Earth Sciences and Ecology Question #3255
J. Fretwell, a 67 year old male from Parry Sound asks on February 15, 2006,
I do not know if this might relate to Global Warming, but I notice no one has mentioned (maybe I missed it), The fact millions of gallons of liquid, and cubic feet of gas are being extracted from the earth, I know some of this is being replaced, in some situations by water, still, doesn't explain rightly that water having different viscosity's than oil or gas , is changing the density of the earth, which could effect the over all size of the earth, (could be shrinking) also using up water from the surface of the Earth, oil and gas once burned goes into the atmosphere, maybe that could explain more and bigger earthquakes.
viewed 18549 times
answered on February 15, 2006
No, the earth is not shrinking and the density of the earth is not changing. Nor is the frequency and size of earthquakes increasing. Though it is pumped out of the earth, all the oil stays here on the planet, even after it burns. When oil is burned it is just being converted to water and carbon dioxide (CO2) and a few other trace chemicals. It all stays here, and does not escape the gravitational pull of the planet. The overall average density of the Earth remains exactly the same. We had a similar question some time ago.
In that question, we point out that the oil comes from porous rock formations. Hence while the oil and gas is pumped out, the rocks remain, so there is no great difference in most cases. Also, please remember, oil is being extracted in relatively very few places around the planet.
On another note, although to us little humans, the amount of oil that is being pumped out seems like a lot, compared to the entire mass of the Earth it is a teensy tiny amount. Even relative to the amount of water on the planet, it's ultra small. To put this in perspective, consider this: the amount of CO2 in the atmosphere is so small it is measured in parts per million. The Mauna Loa record (which is arguably our best measure of increasing carbon dioxide in the atmosphere) shows a 19.4% increase in the mean annual concentration, up from 315.98 parts per million in 1959 to 377.38 ppm in 2004. So think of a sample of air with all its components separated out and filling one million cups. Only 377 of those million cups would be full of carbon dioxide. By far the most, 780,840 cups are nitrogen and 209,460 are oxygen. Even Argon which we think of as rather rare would fill 9,340 cups--30 times more cups than carbon dioxide. And this is AFTER 100 years of mad burning of all the oil to form CO2. The water in the air would fill about 10,000 of those million cups--again 30 times more than the CO2.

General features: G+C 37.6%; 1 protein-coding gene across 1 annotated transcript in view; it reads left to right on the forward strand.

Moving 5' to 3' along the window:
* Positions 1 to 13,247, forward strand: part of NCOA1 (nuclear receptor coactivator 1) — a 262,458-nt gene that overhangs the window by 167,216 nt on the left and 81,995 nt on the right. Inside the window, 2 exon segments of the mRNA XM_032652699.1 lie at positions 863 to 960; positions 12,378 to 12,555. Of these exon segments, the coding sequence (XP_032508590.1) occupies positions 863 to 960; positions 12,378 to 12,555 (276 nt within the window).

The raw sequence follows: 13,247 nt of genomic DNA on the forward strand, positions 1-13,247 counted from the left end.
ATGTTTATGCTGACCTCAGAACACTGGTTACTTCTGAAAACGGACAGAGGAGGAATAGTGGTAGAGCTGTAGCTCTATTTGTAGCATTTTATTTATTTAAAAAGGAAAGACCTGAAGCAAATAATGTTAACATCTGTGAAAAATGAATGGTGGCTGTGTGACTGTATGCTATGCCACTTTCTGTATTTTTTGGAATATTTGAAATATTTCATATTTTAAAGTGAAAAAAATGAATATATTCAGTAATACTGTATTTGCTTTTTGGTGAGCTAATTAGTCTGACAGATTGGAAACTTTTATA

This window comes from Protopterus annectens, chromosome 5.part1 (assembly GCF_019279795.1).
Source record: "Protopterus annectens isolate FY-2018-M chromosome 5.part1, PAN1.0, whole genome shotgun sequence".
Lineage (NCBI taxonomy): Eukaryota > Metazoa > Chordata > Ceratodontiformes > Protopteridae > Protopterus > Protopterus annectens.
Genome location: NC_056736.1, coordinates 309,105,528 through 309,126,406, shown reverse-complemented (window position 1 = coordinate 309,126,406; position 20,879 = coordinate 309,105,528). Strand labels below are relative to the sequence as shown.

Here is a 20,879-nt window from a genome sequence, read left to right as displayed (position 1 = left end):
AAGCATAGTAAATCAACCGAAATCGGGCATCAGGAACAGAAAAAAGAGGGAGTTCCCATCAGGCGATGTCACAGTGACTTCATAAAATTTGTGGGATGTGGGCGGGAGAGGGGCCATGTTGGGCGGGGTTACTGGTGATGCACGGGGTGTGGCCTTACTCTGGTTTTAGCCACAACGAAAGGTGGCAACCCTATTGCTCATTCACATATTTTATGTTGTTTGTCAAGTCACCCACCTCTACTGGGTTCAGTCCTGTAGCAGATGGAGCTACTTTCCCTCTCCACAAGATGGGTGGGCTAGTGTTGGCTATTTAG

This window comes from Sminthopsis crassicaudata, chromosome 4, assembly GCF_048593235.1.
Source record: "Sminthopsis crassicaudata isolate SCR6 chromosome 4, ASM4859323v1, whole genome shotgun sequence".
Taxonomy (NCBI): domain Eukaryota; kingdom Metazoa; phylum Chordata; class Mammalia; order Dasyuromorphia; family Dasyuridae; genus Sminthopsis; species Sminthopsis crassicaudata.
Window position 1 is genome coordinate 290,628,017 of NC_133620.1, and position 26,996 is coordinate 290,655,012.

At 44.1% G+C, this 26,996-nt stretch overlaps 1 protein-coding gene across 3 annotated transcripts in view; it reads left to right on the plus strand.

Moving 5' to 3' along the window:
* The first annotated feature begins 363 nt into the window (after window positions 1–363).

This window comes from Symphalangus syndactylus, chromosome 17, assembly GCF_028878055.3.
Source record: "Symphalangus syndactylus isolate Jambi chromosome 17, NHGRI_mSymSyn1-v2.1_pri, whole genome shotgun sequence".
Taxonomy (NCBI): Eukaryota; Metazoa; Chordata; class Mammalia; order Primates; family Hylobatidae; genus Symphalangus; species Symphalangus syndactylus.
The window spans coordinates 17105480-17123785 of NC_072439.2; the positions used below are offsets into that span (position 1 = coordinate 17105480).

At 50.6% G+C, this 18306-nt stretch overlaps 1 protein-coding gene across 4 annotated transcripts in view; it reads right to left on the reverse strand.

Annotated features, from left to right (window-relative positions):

A pie graph showing just how tiny the carbon content of the atmosphere is can be found at Wikipedia.
The point is--and it's hard for us humans to believe because we do tend to think of ourselves as being very superior and great--is that the planet is MUCH MUCH bigger than us. Though we are doing a lot, and arguably some of it is very bad, we are small potatoes compared to everything else going on here on Earth.
I would like to add that personally I am still waiting to see if the global warming theory is true, but I strongly believe that the rate of extraction and burning of oil is far too high. Insanely high. I feel we should conserve oil and develop other ways to fuel cars. Burning all the oil is analogous to the way earlier peoples burned all their trees for fuel without thinking. Soon they found they had no trees for houses, tools, or boats and eventually they all died. There are many better things we can do with oil than simply burn it; we can make things with it. I wish environmentalists would stop harping on the global warming issue and start to explain all the marvelous things that can be done with oil. We should conserve it for these precious uses and stop the reckless burning of it.
Add to or comment on this answer using the form below.
Note: All submissions are moderated prior to posting.
If you found this answer useful, please consider making a small donation to science.ca.